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  • COLLEGE FOOTBALL

    Riley, Oregon State hope to reverse recent struggles

  • CORVALLIS — It will take more than a couple of losing seasons to shake the smile from Mike Riley's face. Oregon State's relentlessly optimistic head coach insists he is bullish on the Beavers in 2012.
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  • CORVALLIS — It will take more than a couple of losing seasons to shake the smile from Mike Riley's face. Oregon State's relentlessly optimistic head coach insists he is bullish on the Beavers in 2012.
    "Every year you feel like a rookie," Riley said Wednesday on a media conference call. "I've been through enough seasons to know that you don't dwell on 'em."
    The Beavers' 2011 season could have hardly been worse, with an 0-4 start, including a loss to lower-division Sacramento State, and a 3-9 overall record. Coupled with a 5-7 tally the season before, a winning season is necessary to counteract the downward trend.
    Fall camp begins Monday, and Riley, now in his 12th year at the helm, has plans to institute some structural changes that he hopes will make a difference when the Beavers kick off the season Sept. 1 against Nicholls State.
    While last season's focus was on an increased tempo in practice, Riley is planning to put the emphasis on teaching and technique early on. The idea is to eliminate the poor fundamentals that plagued the team last year, including sloppy blocking on the offensive line and a weak situational defense. Riley has also moved practices from afternoons to mornings.
    The Beavers' fortunes will likely rest heavily on the performance of sophomore quarterback Sean Mannion, who wrestled the job last year from Ryan Katz and showed considerable promise. The 6-foot-5 pocket passer threw for 3,332 yards and 16 touchdowns, completing 64.5 percent of his passes.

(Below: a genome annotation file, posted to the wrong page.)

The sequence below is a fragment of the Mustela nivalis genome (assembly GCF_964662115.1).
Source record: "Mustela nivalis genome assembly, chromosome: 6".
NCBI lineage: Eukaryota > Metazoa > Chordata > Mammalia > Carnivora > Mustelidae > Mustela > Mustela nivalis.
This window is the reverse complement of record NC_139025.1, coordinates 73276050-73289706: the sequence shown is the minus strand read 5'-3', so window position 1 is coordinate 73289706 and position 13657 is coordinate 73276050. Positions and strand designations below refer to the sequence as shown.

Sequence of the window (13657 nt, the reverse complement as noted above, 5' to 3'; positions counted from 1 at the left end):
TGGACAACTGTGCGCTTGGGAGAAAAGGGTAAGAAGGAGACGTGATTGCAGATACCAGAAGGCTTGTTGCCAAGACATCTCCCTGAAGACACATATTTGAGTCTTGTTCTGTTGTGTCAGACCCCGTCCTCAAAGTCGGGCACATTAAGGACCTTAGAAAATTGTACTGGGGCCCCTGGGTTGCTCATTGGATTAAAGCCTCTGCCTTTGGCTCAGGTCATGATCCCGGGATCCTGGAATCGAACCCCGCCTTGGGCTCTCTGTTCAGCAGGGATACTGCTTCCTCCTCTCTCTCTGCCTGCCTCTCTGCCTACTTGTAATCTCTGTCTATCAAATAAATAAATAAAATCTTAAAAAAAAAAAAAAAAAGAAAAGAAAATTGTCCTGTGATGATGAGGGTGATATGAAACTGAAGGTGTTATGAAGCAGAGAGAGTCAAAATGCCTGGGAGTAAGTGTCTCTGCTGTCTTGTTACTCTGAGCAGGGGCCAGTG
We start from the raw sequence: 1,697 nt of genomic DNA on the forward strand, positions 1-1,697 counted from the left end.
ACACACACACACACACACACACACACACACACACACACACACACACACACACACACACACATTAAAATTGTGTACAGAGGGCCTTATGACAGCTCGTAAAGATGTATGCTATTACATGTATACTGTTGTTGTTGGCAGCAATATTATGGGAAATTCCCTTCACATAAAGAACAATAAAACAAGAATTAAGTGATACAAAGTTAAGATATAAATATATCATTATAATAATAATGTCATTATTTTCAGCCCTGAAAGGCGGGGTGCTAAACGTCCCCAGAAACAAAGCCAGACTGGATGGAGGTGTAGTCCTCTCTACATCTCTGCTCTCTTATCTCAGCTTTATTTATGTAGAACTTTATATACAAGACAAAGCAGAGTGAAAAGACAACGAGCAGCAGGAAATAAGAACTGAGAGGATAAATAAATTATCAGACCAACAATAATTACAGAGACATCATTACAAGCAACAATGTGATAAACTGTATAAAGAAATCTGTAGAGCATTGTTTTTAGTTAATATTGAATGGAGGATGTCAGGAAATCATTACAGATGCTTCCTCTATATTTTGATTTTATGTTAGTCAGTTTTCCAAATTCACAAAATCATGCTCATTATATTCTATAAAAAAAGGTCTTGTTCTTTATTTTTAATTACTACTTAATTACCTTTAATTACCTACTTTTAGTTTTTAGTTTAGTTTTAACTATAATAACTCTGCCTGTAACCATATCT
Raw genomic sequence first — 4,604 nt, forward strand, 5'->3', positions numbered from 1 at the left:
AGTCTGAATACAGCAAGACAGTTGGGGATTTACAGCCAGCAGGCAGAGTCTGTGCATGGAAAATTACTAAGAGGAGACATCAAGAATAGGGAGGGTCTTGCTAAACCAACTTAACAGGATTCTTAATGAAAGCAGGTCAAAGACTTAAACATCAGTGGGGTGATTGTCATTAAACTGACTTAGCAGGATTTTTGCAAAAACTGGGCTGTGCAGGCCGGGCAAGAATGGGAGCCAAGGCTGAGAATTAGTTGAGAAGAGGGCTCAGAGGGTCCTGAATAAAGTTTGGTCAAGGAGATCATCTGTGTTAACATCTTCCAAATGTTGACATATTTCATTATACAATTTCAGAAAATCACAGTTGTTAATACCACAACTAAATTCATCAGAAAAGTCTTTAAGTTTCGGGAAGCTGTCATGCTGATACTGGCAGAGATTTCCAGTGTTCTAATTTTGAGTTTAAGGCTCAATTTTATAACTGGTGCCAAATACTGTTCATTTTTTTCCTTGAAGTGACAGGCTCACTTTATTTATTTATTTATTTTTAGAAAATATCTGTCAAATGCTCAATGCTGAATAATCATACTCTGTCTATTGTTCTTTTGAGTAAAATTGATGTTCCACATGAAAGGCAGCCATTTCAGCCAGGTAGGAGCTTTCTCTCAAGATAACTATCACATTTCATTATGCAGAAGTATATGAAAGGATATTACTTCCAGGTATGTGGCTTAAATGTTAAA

Even with the loss of James Rodgers, Jordan Bishop and Joe Halahuni, three of his favorite targets, Mannion should have plenty of options with the passing game, including Biletnikoff Award candidate Markus Wheaton, speedy sophomore Brandin Cooks and 6-foot-5 sophomore Obum Gwacham.
    "The receiver corps is the least of our worries," Riley said.
    The big worry is the running game, which averaged only 86.9 yards per game last season, partly because no running back emerged as the obvious successor to Jacquizz Rodgers and mostly because the Beavers' blocking was atrocious.
    "Very simply, our offensive linemen have got to get on blocks and finish," Riley said. "We basically came off too many blocks last year and didn't finish them."
    The Beavers have big plans for four-star recruit Isaac Seumalo, whom Riley said will likely start at center. Riley said junior college lineman Stan Hasiak has not completed his academic requirements and will not join the team this season. Riley hopes that Michael Philipp, an All-American selection in 2009, will return to form after switching from left tackle to the right side and redshirting in 2011.
    The tailback position is wide open going into camp, with as many as five running backs in the mix. Sophomores Malcolm Agnew and Terron Ward, senior Jovan Stevenson, redshirt freshman Storm Woods and highly touted true freshman Chris Brown will all get a shot at the job.
    The Beavers return eight starters and a lot of experience on defense but Riley pointed out several deficiencies that need to be corrected, such as on third down and in the red zone.
    While Riley pointed out there were areas where the team needed significant improvement, he made it a point to talk about how much he liked his team, raving about the offseason work ethic and cohesiveness of the players. He especially liked that several players have gotten together to hold voluntary workouts.
    Prognosticators have not given the team much respect in preseason voting — the Beavers were slated to come in last in the Pac-12 North in the conference media day voting.
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